Puzzle Agent in Review – Freeze, FBI! Department of Puzzle Research!

Talking about the modern adventure games scene, it’s impossible to avoid mentioning Telltale Games. The company that pioneered episodic adventure games and trusted by LucasArts to resurrect the Sam & Max and Monkey Island franchises is definitely the pillars of the genre both on the PC/Mac and across the various consoles available. On the App Store they are known for Sam & Max Episode 1: The Penal Zone for iPad and Wallace & Gromit The Last Resort for iPad – and just recently, for their first original title – Puzzle Agent (HD).

Puzzle Agent is not your common point-and-click adventure; rather it’s a collection of puzzles strung together by a plotline and original art-style. Nelson Tethers is the sole member of the U.S. Department of Puzzle Research. One day he is charged with a dauntingly difficult task of solving the mystery of the Scoggins Eraser factory, the sole supplier of the White House’s erasers. Now he must race against time and the rapidly dwindling supply of erasers to uncover the truth behind the sudden shutdown of the factory.

Puzzle Agent manages quite nicely to mask for a point-and-click adventure, at least at first. You’ll immediately find yourself in the comfortable surroundings of hot-spots and dialogues. But very soon you’ll discover the truth behind Puzzle Agent! To make even the slightest progress in the game you’ll have to solve puzzles, more puzzles and guess what, solve more puzzles. There is no pixel-hunting or inventory here, though finding the hot-spot to trigger the puzzle is still required.

The puzzles are refreshingly original. What’s even more surprising, you’ll encounter a particular type being repeated a couple of times at most. The difficulty level of most borders on the very easy, though several really made my head hurt, even despite all of my previous experience. And here Puzzle Agent shows it’s concern for the casual player – each puzzle has 3 levels of hints available to help those stumbling their way to eraser heaven. These hints are unlocked using chewing gum, gathered on your journeys across the neighborhood. And after solving each puzzle you are assessed on the amount of tries to get it right and the amount of hints used up to the perfect rank of top agent.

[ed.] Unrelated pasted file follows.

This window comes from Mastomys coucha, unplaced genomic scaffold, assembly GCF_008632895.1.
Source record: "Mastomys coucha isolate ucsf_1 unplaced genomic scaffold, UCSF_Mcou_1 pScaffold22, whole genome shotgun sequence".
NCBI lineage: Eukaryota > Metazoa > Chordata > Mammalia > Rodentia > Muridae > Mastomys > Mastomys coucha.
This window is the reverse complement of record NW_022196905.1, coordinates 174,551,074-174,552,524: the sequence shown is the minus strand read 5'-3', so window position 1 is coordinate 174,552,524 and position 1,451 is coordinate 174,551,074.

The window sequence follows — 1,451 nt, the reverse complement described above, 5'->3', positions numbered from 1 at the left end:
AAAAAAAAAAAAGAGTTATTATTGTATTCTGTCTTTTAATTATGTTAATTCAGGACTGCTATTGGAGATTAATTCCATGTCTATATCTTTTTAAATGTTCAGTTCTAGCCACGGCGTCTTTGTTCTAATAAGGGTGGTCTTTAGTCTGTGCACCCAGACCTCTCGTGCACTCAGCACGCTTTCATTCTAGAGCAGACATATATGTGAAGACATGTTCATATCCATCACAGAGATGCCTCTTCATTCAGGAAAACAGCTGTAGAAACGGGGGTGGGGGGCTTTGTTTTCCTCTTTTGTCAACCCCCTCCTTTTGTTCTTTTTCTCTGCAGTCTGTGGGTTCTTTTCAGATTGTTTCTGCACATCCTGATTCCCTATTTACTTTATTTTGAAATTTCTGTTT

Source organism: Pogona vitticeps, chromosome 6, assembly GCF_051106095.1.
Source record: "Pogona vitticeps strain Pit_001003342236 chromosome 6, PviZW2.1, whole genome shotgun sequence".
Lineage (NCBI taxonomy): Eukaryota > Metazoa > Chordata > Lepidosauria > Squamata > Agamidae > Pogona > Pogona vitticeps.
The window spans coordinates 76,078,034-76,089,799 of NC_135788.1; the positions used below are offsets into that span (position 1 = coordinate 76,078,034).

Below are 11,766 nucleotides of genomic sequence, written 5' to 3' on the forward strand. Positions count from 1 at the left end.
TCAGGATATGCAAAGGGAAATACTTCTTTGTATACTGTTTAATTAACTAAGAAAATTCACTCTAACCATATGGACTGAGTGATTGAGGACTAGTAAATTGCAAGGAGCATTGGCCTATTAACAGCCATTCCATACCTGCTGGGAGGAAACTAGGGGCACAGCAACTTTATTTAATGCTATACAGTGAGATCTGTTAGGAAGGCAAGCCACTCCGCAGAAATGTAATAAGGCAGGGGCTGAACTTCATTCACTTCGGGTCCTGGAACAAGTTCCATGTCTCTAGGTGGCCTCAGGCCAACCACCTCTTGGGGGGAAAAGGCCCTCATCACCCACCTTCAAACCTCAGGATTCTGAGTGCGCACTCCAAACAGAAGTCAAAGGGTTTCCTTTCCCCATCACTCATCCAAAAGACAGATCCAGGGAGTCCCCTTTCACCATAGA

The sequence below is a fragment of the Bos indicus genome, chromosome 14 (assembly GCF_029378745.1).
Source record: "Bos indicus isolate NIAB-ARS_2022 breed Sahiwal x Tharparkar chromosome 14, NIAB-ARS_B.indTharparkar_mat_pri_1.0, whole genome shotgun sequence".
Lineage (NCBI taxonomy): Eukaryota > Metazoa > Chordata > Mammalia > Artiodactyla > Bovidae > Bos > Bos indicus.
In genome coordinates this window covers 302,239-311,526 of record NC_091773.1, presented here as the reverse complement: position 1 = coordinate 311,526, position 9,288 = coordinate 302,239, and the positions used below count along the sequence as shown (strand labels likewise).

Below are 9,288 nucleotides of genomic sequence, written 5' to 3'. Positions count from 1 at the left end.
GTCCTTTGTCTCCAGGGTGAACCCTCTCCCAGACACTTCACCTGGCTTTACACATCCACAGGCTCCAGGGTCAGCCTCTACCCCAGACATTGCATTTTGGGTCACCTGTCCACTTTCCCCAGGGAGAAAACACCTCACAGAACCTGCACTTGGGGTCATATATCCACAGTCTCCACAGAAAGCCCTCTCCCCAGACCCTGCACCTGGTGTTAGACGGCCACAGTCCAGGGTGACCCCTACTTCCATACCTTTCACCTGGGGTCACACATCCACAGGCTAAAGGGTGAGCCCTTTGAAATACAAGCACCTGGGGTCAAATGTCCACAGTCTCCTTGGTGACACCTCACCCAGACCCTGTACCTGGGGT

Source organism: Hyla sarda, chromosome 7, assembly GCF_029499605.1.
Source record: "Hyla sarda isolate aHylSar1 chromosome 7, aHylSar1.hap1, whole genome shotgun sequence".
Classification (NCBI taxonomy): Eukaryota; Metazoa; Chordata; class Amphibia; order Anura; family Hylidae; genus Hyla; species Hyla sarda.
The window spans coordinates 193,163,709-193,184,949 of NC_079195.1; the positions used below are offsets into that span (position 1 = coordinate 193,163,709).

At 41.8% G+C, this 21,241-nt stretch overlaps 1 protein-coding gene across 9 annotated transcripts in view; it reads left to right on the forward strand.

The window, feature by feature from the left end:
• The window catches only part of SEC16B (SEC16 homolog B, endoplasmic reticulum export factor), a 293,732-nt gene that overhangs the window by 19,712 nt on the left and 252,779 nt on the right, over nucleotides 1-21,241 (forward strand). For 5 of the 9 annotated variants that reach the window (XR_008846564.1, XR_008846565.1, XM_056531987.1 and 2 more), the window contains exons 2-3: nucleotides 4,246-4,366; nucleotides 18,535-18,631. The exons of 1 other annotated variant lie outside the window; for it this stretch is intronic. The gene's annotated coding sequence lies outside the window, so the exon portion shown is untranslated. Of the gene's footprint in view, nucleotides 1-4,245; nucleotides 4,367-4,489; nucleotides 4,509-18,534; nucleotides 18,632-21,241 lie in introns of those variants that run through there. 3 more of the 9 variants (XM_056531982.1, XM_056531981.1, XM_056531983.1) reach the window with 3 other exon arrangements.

Graphically Puzzle Agent is made in a peculiar pencil-drawn style that is the hallmark of the indie comic artist Graham Annable. Sadly some problems have crept into the encoding used for the cutscenes, leading to often quite horrible quality in the visuals department, including blurring and pixelization. On the upside the developers are looking into the issue and it will likely be solved in a nearby update. The interface is fully adapted to the touch-screen capabilities of the iPhone and the pixel-hunting issues are solved by a ripple, emanating from the point you touch the screen and thus highlighting all the hot-spots.

Puzzle Agent is quite a unique experience on any platform, not only the App Store. Rarely has anyone ever managed to combine original puzzles and an intriguing storyline to make the perfect casual adventure that is Puzzle Agent. The only real issue is the cutscene quality that spoils the experience on a number of occasions. But if you’re looking for a creative puzzle-solving adventure, you’re definitely not going to go wrong with the Telltale’s latest offering.

With this I declare Puzzle Agent officially touched!

App Summary
Title: Puzzle AgentDeveloper: Telltale Inc
Reviewed Ver:1Min OS Req:2.2.1
Price:$4.99App Size:33.69MB
  • Original art-style
  • Great storyline and humorous dialogues
  • Great puzzles with very little repeats
  • Nicely adapted interface
  • Cutscene quality issues
  • Not very challenging for the most part
  • No Retina graphics

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